The concept of “mingling” doesn't really exist in the German culture. The reason for this can be found in the historical roots; the “village community” mentality of countries like Germany, as opposed to the “settlement community” mentality that evolved in immigration countries. This manifests itself directly in the culture's typical communication behaviors. North Americans and Australians, for example, are excellent “minglers”, and the host of a social gathering plays his/her role in introducing his guests to each other with the aim that, as the party reaches full swing, no one will be a complete stranger to the others and be left standing holding a drink by himself in the corner. Be prepared for precisely this last scenario if you arrive at a German party knowing only the host, or only one or two other acquaintances. German parties are generally where good friends go to hang out together, and not seen as a chance to meet “new people”. It is not uncommon at parties to see one or two guests initially converse awkwardly with a few individuals only to eventually be relegated to sit alone, as established cliques of friends form with each new arrival.
If you are a North American or Australian of non-European ethnicity, be prepared for Germans to assume quite openly that you are from a part of the world based on how you look. Despite the fact that Germany is a de facto “multicultural” society today, it is, like most European countries, a traditionally non-immigration, mono-cultural country. Moreover, despite the “multi-kulti” trend in the media today, the psychological distinction between “German” and “foreigner” is very much based on ethnicity. Therefore, North Americans and Australians of “visible ethnicity” should be prepared for a typical line of questioning from perfect strangers that attempts to establish where you are “really from”.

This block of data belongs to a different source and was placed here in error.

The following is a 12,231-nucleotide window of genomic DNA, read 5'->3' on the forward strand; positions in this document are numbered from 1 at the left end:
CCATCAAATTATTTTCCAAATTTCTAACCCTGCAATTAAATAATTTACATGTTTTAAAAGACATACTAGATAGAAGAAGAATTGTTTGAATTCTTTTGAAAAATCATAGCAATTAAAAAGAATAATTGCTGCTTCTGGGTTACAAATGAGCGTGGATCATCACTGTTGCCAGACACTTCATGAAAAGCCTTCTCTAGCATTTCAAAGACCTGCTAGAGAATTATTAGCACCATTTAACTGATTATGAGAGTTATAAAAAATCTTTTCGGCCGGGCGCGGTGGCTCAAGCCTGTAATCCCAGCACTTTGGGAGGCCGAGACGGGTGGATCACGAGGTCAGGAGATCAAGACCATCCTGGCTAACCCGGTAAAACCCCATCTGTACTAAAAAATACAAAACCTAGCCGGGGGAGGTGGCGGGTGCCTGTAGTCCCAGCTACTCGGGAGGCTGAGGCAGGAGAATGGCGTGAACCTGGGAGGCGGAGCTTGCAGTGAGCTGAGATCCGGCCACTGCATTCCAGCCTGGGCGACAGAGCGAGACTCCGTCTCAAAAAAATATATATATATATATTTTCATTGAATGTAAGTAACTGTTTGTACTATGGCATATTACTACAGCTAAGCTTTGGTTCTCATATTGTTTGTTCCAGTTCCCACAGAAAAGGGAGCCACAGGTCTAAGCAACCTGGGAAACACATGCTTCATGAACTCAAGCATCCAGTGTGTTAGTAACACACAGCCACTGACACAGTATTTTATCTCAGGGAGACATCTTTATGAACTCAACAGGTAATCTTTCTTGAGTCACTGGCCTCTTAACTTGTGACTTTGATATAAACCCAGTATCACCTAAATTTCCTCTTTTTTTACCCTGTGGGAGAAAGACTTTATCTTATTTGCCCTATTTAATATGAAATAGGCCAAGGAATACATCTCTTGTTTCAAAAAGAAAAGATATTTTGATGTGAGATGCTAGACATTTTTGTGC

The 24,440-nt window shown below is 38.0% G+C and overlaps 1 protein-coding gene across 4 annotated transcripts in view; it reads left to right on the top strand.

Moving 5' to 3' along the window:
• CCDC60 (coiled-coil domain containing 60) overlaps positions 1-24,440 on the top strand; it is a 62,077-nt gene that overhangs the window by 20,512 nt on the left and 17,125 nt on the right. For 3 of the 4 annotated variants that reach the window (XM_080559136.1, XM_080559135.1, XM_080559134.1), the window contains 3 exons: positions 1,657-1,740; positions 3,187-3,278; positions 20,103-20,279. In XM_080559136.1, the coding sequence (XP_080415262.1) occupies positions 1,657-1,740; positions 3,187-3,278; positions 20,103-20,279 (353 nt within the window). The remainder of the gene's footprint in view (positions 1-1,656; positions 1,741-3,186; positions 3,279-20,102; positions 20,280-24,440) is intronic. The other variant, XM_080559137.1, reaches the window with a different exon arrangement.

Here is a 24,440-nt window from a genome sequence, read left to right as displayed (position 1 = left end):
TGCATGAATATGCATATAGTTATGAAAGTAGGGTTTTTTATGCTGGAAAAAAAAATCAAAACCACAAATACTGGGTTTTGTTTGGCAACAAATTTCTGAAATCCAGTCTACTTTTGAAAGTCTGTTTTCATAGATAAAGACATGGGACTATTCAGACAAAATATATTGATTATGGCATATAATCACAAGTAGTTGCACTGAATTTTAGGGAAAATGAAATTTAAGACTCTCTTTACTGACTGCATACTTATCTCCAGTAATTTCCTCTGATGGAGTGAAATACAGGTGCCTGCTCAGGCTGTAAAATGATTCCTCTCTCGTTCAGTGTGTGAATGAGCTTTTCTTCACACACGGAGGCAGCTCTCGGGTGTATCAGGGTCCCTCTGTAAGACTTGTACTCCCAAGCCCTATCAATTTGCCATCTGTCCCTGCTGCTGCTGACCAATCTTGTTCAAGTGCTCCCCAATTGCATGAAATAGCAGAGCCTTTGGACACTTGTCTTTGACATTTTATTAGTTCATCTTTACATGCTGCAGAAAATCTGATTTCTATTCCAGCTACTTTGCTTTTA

Welcome topics of conversation
Giving compliments is not part of German business protocol and can often cause embarrassment and awkwardness. Employees would, of course, be appreciative of praise from superiors, but do not expect it. Compliments, especially from strangers or very casual acquaintances can, in fact, be taken with suspicion [“What does he/she really mean to say or want?”].
Germans traditionally use “Wie geht es Ihnen?” [“How are you?”] as a literal question that expects a literal answer, in contrast to the common English usage of “How's it going?” to simply meaning “Hi”. It may, therefore, be considered strange or superficial to ask the question and keep on moving without waiting for an answer. Many people, when asked, will, in fact, give you a very detailed answer, including why they are not doing well at that moment! The “Americanization” of the usage of “Wie geht es Ihnen?” as a casual greeting is nonetheless catching on, something that many people find irritating and label “superficial”.